THE HISTORY OF FIGUREHEADS
Although earlier ships had often had some form of bow ornamentation (e.g. the
Viking ships of ca. A.D. 800–1100), the general practice
of adorning a vessel with a carved figure was introduced with the galleons of the 16th century, as the figurehead as such could not come to be until
ships had an actual
stem-head structure on which to place it.
It is still common practise for warships to carry ships' badges, large plaques mounted on the superstructure with a unique design relating to the ship's name or role. For example Type 42 Destroyers of the Royal Navy, which are named after British cities, carry badges depicting the coat of arms of their namesake.
To sink without a Kaboutermanneke condemned the sailor's soul to haunt the sea forever, so Dutch sailors believed. A similar belief was found in early Scandinavia/Vikings.
Magnificent conceptually and proportionally - The figureheads from the Imperator (left) & USS Lancaster (right)
MARITIME MUSEUM PARIS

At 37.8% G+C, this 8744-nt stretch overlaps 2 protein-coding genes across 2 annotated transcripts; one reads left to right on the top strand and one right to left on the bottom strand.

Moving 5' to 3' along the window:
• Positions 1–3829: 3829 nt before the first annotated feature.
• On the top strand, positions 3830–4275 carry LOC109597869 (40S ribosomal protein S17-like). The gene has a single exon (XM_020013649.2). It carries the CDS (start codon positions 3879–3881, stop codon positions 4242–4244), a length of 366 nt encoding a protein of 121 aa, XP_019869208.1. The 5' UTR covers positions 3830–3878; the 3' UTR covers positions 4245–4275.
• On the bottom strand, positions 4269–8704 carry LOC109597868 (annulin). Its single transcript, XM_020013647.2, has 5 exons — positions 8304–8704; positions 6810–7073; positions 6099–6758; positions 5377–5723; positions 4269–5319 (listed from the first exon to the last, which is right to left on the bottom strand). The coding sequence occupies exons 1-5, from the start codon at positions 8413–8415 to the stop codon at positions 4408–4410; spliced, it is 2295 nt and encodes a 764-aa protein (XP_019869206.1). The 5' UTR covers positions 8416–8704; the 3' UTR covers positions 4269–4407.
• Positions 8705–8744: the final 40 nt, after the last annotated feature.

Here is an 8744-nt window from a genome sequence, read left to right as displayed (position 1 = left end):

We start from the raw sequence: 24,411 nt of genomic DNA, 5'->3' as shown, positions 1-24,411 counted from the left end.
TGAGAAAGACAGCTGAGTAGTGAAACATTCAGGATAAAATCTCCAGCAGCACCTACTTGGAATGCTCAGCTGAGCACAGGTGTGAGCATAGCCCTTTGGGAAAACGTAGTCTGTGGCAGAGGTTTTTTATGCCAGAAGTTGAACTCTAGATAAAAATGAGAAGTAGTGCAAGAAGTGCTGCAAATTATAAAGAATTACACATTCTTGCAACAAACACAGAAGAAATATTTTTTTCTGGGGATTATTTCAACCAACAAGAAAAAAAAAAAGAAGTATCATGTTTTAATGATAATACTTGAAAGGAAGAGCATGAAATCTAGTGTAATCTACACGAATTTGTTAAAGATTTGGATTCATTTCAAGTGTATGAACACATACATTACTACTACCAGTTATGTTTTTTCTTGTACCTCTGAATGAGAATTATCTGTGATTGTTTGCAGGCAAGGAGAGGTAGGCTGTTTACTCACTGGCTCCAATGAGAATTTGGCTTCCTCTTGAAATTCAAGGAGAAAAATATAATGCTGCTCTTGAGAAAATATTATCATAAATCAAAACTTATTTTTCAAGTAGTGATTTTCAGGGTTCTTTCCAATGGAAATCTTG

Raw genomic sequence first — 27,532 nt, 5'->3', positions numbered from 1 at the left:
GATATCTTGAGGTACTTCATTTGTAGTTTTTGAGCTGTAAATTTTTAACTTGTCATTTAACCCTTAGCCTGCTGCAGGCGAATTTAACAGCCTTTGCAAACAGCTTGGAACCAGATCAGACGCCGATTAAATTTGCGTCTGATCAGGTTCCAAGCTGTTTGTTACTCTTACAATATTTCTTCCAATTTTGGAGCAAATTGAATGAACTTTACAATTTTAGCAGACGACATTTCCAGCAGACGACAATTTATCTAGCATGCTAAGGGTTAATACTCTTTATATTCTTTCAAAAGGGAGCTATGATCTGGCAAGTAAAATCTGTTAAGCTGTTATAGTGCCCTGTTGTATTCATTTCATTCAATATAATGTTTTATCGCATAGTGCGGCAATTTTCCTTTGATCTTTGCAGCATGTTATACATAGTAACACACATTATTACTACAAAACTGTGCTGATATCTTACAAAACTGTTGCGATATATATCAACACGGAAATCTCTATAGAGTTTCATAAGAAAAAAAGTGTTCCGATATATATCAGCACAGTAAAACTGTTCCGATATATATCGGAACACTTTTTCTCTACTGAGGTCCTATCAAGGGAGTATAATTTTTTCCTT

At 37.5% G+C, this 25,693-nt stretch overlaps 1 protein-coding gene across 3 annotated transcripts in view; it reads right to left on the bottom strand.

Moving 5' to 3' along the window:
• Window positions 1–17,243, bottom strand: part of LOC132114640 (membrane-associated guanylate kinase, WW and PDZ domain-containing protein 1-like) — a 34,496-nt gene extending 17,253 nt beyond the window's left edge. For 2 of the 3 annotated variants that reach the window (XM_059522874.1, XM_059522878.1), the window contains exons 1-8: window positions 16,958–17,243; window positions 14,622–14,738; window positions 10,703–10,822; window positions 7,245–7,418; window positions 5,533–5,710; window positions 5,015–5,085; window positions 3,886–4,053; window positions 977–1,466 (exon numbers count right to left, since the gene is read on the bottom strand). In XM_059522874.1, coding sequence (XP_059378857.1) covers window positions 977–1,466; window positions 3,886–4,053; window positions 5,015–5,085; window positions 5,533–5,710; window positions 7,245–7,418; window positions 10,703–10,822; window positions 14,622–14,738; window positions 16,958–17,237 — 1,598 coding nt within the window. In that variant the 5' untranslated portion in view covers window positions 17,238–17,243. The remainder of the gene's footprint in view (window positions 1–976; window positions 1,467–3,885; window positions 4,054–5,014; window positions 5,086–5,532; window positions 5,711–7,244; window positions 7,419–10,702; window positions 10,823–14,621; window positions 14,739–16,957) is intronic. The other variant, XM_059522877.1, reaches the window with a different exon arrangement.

The Musée national de la Marine (National Navy Museum) is a maritime museum located in the Palais de Chaillot, Trocadéro, in the XVIe arrondissement of Paris. It has annexes at Brest, Port-Louis, Rochefort (Musée National de la Marine de Rochefort), Toulon and Saint-Tropez. The permanent collection originates in a collection that dates back to Louis XV of France and is truly inspirational for any artist contemplating carving a figurehead. Much of the thought gathering for the Solar Lady has come from a tour of Paris.
In 1748, Henri-Louis Duhamel du Monceau offered a collection of models of ships and naval installations to Louis XV of France, with the request that the items be displayed at the
Louvre and made available to students of the Naval engineers school, which Duhamel headed. The collection was put on display in 1752, in a room of the first floor, next to the Academy of Sciences; the room was called "Salle de Marine" (Navy room), and was used for teaching.
Young mermaid on the left is not commanding enough, the model on the right has the perfect profile
Britannia Figure head - iconic, curvaceous and proud
The Solar Navigator - SWASSH (Small Waterplane Area Stabilized Single Hull) test model 2012
The latest Solarnavigator is a robot ship designed to be capable of an autonomous world navigation set for an attempt in 2015 if all goes according to schedule. The platform is also ideal for persistent monitoring 365 days year 24/7 - with data streamed back to your command HQ via satellite.